Reflecting on priorities of family & work
Homework has become an ingrained part of our American educational system and an expectation of hard-charging parents in affluent communities across our country. I’m often frustrated with the homework that my children get from school and have asked myself this exact same question – what is it good for? Unlike the song, the answer is not always “absolutely nothing”. Although, some think so. This year, my kids’ homework is fairly manageable – though not always meaningful. Far too often, the homework assigned to my kids amounts to nothing more than either busy-work or work for us as parents.
Creating and assigning meaningful homework is one of the more difficult tasks of teaching. The goal is to create activities all students can complete independently with minimal or no adult intervention in a prescribed period of time that challenges each student at their own level – a nearly impossible task with classes full of students of varying abilities. This nearly impossible task has lead some school districts to cancel homework altogether. I don’t see that as an answer either.
So, homework – what is it good for? Effective homework achieves at least 2 or 3 of the following purposes:
I see “discipline” as the number one reason why schools and teachers say they assign homework and agree that homework can be an effective tool to build discipline in a child. Through homework, children begin to understand that not all work is fun and that fun happens after work. You have to do what you need to do in order to get to what you want to do.
This is stark for my son. Homework used to be a big battle in our house with him. Our daughter would mow through it (*see P.S.) and be on her way. She would even complete random workbooks just for kicks. Our son, would complete two simple math problems at a time and then stall. 15 minutes of homework would stretch to 45 – and a contentious 45 to boot; until my son figured out, mostly on his own and with some parental guidance, that homework is not supposed to be fun and fun happens after homework. Fun for him is computer time. Now, he comes home, empties his backpack, pulls out his homework, and completes it without being asked. Makes for a much more pleasant afternoon household, too, when we don’t have to fight with him over his homework.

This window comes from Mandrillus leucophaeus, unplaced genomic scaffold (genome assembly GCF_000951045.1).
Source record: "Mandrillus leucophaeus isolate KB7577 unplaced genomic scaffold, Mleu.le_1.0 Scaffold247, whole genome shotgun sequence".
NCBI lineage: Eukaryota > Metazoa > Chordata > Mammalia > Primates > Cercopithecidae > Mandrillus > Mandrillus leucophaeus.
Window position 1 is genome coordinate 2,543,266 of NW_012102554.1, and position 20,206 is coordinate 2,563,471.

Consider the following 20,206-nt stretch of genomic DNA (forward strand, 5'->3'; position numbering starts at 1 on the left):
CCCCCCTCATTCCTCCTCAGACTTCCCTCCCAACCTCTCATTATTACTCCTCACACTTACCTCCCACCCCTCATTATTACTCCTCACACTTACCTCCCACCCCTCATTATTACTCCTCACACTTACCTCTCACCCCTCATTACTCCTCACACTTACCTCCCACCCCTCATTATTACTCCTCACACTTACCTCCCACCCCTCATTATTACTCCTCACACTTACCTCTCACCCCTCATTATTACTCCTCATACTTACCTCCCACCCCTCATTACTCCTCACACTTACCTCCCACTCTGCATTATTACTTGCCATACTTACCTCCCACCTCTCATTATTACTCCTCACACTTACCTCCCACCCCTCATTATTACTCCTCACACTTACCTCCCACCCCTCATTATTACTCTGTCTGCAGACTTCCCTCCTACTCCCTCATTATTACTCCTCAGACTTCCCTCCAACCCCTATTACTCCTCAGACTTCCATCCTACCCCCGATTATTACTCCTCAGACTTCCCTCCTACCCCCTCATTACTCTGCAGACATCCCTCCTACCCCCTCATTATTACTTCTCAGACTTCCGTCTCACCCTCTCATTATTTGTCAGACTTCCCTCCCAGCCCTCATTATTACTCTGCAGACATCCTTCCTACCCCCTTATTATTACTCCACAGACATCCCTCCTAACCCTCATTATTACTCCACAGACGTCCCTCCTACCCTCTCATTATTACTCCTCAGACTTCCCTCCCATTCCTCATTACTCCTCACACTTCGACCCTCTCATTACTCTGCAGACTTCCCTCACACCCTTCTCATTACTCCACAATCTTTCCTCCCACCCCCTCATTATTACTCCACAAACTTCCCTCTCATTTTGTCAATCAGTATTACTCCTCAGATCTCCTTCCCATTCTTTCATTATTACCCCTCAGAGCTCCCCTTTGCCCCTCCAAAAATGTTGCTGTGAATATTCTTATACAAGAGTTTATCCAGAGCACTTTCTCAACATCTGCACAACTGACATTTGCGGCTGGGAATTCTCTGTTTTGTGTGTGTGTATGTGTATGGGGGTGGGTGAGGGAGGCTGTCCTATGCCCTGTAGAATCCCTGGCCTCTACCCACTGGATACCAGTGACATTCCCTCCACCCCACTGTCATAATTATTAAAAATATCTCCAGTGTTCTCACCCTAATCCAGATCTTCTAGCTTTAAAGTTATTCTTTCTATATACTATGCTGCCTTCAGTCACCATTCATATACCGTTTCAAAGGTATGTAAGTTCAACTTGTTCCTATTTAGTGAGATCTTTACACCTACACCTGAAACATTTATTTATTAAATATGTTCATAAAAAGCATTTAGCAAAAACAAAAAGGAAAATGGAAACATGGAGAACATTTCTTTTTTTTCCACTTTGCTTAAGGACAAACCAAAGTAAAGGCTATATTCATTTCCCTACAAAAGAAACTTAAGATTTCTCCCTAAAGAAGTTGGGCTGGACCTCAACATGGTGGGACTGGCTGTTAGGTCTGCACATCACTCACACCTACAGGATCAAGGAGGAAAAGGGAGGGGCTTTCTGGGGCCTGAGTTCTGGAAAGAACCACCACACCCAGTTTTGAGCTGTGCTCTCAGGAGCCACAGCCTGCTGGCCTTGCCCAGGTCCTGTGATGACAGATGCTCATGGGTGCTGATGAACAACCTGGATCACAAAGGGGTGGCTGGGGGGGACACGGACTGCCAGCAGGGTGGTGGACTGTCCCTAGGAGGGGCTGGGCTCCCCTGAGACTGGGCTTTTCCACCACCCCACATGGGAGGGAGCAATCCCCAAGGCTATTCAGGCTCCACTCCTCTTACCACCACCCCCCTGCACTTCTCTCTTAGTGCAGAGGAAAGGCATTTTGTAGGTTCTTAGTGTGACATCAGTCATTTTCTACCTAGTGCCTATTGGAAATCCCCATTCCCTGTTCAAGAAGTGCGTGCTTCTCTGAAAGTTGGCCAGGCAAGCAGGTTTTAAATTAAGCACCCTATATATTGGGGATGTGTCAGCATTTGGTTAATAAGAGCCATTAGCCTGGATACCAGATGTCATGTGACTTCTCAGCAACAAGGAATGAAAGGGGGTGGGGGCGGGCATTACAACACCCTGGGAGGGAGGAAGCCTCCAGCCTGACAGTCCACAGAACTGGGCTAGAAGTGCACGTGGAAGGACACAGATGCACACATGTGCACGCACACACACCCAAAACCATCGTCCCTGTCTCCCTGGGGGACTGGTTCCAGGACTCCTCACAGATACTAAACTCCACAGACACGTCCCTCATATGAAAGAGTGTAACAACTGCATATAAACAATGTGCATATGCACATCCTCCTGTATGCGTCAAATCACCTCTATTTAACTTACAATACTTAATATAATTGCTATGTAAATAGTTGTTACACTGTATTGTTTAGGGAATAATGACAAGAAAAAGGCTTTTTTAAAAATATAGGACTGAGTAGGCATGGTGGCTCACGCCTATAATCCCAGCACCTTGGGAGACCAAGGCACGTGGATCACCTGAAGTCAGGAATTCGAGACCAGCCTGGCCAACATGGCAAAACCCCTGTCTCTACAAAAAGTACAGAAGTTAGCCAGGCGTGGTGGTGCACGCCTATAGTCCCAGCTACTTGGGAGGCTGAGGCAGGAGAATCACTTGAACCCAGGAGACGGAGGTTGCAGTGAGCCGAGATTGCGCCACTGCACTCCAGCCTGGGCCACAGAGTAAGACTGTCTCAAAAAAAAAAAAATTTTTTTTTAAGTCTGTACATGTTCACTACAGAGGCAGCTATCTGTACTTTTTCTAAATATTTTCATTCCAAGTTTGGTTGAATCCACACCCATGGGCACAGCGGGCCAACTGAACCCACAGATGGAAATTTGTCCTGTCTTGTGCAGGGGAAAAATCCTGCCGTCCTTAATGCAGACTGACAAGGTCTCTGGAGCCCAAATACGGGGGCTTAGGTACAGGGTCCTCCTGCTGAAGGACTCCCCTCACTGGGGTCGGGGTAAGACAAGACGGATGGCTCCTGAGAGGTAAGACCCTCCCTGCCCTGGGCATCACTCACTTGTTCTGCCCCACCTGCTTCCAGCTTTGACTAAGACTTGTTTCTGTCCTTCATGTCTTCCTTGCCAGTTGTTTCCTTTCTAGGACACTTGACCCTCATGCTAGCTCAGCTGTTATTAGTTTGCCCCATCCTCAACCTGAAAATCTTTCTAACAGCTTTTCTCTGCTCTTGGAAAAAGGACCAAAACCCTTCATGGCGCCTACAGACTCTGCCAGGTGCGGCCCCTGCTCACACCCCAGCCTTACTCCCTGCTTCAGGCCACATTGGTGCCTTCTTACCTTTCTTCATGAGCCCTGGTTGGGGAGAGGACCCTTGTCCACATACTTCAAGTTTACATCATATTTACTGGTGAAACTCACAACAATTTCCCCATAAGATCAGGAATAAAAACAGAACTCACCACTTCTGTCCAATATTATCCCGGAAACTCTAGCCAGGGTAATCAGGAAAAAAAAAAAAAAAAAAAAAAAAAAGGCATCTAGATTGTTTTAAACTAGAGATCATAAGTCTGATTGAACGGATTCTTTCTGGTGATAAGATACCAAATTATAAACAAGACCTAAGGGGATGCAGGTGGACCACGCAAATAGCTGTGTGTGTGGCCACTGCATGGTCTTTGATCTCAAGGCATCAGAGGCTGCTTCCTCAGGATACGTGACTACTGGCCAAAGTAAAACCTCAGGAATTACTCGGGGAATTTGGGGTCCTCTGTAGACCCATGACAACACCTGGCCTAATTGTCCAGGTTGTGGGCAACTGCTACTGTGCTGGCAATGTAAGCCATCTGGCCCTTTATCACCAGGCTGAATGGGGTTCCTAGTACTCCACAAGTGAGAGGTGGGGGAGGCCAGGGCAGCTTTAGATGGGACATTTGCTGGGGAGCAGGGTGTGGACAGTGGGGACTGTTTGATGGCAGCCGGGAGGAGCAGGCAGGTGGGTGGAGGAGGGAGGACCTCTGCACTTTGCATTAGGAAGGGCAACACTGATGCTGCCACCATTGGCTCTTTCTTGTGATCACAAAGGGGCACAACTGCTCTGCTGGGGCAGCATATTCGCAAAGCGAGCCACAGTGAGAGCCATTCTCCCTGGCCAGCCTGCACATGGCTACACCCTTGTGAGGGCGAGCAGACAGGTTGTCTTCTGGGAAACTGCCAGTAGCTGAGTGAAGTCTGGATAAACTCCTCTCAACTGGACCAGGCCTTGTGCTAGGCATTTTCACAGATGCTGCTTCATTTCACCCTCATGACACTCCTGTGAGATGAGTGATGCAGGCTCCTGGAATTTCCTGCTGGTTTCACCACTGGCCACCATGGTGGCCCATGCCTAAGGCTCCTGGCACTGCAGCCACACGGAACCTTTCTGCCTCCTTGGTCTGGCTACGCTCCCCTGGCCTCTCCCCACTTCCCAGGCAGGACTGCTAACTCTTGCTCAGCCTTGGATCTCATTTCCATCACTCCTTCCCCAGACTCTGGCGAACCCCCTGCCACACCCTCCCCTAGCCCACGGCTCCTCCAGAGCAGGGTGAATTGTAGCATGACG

Is this any different than what adults struggle with in the workplace? Part of this on-going journey for me in work-life compartmentalization is to get my work done during specific work hours so that I can do the things that are fun for me – spend time with my family, cook and drink, and exercise (so that I can cook and drink without gaining weight). It’s also about getting the mundane parts of work time (e.g. time and expense reports) to get to the more enjoyable creative problem solving challenges.
I am not on a crusade to make homework meaningful or eliminate homework from our schools altogether. I am going to challenge my kids’ teachers on the amount of homework they assign if it starts to creep up to being unmanageable. Just as I don’t want a job where 75% of the job is mundane, I don’t want my kids with excessive homework that detracts from more meaningful activities. A good rule of thumb for me (and research) is that homework should take 5-10 minutes per grade level. So, for my third graders, they should have between 15-30 minutes of homework a night. When they hit 10th grade, I expect that to by between 50-100 minutes. For those interested in this topic I encourage you to check out Challenge Success. They have great resources for schools and parents on homework and other stressors related to it and school in general. Meaningless homework is a great opportunity to build those habits of mind in our kids to persist through drudgery in order to get to what you want as long as the time commitments are realistic as well.
As an aside, my wife and I have very differing views on how to deal with our kids when they don’t want to do their homework. Her idea is to make them sit at the kitchen counter until they complete it. Mine is to let them return to school with incomplete homework and deal with whatever the consequences. Neither way is necessarily right and I see merits in her approach as well. We’ll continue to try both approaches and probably others as well to see what works best with each kid.
* P.S. I drafted this blog this past weekend and wouldn’t you know it – when I got home from work yesterday, my wife and daughter were at a homework standstill. Figures.